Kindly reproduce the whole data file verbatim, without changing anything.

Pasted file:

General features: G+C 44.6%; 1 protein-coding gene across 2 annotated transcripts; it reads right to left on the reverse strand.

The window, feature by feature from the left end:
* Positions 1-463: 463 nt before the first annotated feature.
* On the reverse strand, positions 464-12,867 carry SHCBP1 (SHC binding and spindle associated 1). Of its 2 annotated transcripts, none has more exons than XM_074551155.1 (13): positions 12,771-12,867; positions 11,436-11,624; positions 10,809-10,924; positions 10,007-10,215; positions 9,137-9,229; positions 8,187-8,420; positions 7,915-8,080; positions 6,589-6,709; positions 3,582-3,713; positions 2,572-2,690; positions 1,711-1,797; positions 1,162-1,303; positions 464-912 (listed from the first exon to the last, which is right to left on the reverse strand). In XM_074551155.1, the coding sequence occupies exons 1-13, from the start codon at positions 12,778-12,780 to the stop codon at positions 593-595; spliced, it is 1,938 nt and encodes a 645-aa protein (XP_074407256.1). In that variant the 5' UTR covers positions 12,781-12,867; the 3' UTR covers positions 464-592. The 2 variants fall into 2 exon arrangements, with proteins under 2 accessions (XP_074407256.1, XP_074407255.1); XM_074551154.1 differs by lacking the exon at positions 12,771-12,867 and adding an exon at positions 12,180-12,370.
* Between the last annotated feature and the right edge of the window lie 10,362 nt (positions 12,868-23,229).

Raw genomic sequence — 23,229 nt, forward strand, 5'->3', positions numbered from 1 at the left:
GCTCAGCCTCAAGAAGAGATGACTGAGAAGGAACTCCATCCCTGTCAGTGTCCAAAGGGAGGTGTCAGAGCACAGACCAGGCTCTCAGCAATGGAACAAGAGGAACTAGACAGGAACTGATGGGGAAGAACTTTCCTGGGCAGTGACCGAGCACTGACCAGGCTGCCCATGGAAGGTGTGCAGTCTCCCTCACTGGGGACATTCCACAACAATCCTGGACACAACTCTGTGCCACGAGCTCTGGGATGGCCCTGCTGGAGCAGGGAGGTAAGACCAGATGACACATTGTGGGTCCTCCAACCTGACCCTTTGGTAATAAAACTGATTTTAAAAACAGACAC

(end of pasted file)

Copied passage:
General features: G+C 44.6%; 1 protein-coding gene across 2 annotated transcripts; it reads right to left on the reverse strand.

The window, feature by feature from the left end:
* Positions 1-463: 463 nt before the first annotated feature.
* On the reverse strand, positions 464-12,867 carry SHCBP1 (SHC binding and spindle associated 1). Of its 2 annotated transcripts, none has more exons than XM_074551155.1 (13): positions 12,771-12,867; positions 11,436-11,624; positions 10,809-10,924; positions 10,007-10,215; positions 9,137-9,229; positions 8,187-8,420; positions 7,915-8,080; positions 6,589-6,709; positions 3,582-3,713; positions 2,572-2,690; positions 1,711-1,797; positions 1,162-1,303; positions 464-912 (listed from the first exon to the last, which is right to left on the reverse strand). In XM_074551155.1, the coding sequence occupies exons 1-13, from the start codon at positions 12,778-12,780 to the stop codon at positions 593-595; spliced, it is 1,938 nt and encodes a 645-aa protein (XP_074407256.1). In that variant the 5' UTR covers positions 12,781-12,867; the 3' UTR covers positions 464-592. The 2 variants fall into 2 exon arrangements, with proteins under 2 accessions (XP_074407256.1, XP_074407255.1); XM_074551154.1 differs by lacking the exon at positions 12,771-12,867 and adding an exon at positions 12,180-12,370.
* Between the last annotated feature and the right edge of the window lie 10,362 nt (positions 12,868-23,229).

Raw genomic sequence — 23,229 nt, forward strand, 5'->3', positions numbered from 1 at the left:
GCTCAGCCTCAAGAAGAGATGACTGAGAAGGAACTCCATCCCTGTCAGTGTCCAAAGGGAGGTGTCAGAGCACAGACCAGGCTCTCAGCAATGGAACAAGAGGAACTAGACAGGAACTGATGGGGAAGAACTTTCCTGGGCAGTGACCGAGCACTGACCAGGCTGCCCATGGAAGGTGTGCAGTCTCCCTCACTGGGGACATTCCACAACAATCCTGGACACAACTCTGTGCCACGAGCTCTGGGATGGCCCTGCTGGAGCAGGGAGGTAAGACCAGATGACACATTGTGGGTCCTCCAACCTGACCCTTTGGTAATAAAACTGATTTTAAAAACAGACAC